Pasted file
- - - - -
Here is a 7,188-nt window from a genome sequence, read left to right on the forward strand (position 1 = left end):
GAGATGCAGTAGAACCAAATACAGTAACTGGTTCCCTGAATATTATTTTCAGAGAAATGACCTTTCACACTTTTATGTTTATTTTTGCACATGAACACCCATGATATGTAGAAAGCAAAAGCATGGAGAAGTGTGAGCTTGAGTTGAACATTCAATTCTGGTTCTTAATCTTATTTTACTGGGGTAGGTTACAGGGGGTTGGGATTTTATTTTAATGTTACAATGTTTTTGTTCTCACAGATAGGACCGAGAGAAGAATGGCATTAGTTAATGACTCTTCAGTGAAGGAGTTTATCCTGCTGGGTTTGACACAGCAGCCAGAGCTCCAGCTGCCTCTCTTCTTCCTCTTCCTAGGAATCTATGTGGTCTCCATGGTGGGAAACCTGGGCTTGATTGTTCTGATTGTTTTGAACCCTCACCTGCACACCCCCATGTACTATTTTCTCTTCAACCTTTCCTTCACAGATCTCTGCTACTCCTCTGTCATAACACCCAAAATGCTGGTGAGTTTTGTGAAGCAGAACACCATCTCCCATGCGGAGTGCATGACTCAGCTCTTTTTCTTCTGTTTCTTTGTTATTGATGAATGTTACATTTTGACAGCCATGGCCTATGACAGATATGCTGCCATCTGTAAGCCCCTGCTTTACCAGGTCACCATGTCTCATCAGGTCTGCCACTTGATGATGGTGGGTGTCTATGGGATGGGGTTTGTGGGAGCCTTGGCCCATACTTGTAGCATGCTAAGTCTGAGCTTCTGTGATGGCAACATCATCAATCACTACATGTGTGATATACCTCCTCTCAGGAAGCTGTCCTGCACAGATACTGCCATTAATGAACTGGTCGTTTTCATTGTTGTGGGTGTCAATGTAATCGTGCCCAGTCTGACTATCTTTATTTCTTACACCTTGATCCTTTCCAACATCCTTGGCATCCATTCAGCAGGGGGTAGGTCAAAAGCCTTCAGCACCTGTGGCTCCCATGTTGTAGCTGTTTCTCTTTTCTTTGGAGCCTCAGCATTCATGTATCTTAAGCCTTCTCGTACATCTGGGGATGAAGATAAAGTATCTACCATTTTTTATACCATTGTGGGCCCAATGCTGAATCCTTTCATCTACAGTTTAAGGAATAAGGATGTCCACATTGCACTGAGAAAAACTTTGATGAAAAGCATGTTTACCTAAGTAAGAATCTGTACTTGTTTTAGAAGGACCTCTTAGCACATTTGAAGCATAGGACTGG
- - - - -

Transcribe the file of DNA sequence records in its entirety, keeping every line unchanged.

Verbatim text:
Here is a 7,188-nt window from a genome sequence, read left to right on the forward strand (position 1 = left end):
GAGATGCAGTAGAACCAAATACAGTAACTGGTTCCCTGAATATTATTTTCAGAGAAATGACCTTTCACACTTTTATGTTTATTTTTGCACATGAACACCCATGATATGTAGAAAGCAAAAGCATGGAGAAGTGTGAGCTTGAGTTGAACATTCAATTCTGGTTCTTAATCTTATTTTACTGGGGTAGGTTACAGGGGGTTGGGATTTTATTTTAATGTTACAATGTTTTTGTTCTCACAGATAGGACCGAGAGAAGAATGGCATTAGTTAATGACTCTTCAGTGAAGGAGTTTATCCTGCTGGGTTTGACACAGCAGCCAGAGCTCCAGCTGCCTCTCTTCTTCCTCTTCCTAGGAATCTATGTGGTCTCCATGGTGGGAAACCTGGGCTTGATTGTTCTGATTGTTTTGAACCCTCACCTGCACACCCCCATGTACTATTTTCTCTTCAACCTTTCCTTCACAGATCTCTGCTACTCCTCTGTCATAACACCCAAAATGCTGGTGAGTTTTGTGAAGCAGAACACCATCTCCCATGCGGAGTGCATGACTCAGCTCTTTTTCTTCTGTTTCTTTGTTATTGATGAATGTTACATTTTGACAGCCATGGCCTATGACAGATATGCTGCCATCTGTAAGCCCCTGCTTTACCAGGTCACCATGTCTCATCAGGTCTGCCACTTGATGATGGTGGGTGTCTATGGGATGGGGTTTGTGGGAGCCTTGGCCCATACTTGTAGCATGCTAAGTCTGAGCTTCTGTGATGGCAACATCATCAATCACTACATGTGTGATATACCTCCTCTCAGGAAGCTGTCCTGCACAGATACTGCCATTAATGAACTGGTCGTTTTCATTGTTGTGGGTGTCAATGTAATCGTGCCCAGTCTGACTATCTTTATTTCTTACACCTTGATCCTTTCCAACATCCTTGGCATCCATTCAGCAGGGGGTAGGTCAAAAGCCTTCAGCACCTGTGGCTCCCATGTTGTAGCTGTTTCTCTTTTCTTTGGAGCCTCAGCATTCATGTATCTTAAGCCTTCTCGTACATCTGGGGATGAAGATAAAGTATCTACCATTTTTTATACCATTGTGGGCCCAATGCTGAATCCTTTCATCTACAGTTTAAGGAATAAGGATGTCCACATTGCACTGAGAAAAACTTTGATGAAAAGCATGTTTACCTAAGTAAGAATCTGTACTTGTTTTAGAAGGACCTCTTAGCACATTTGAAGCATAGGACTGG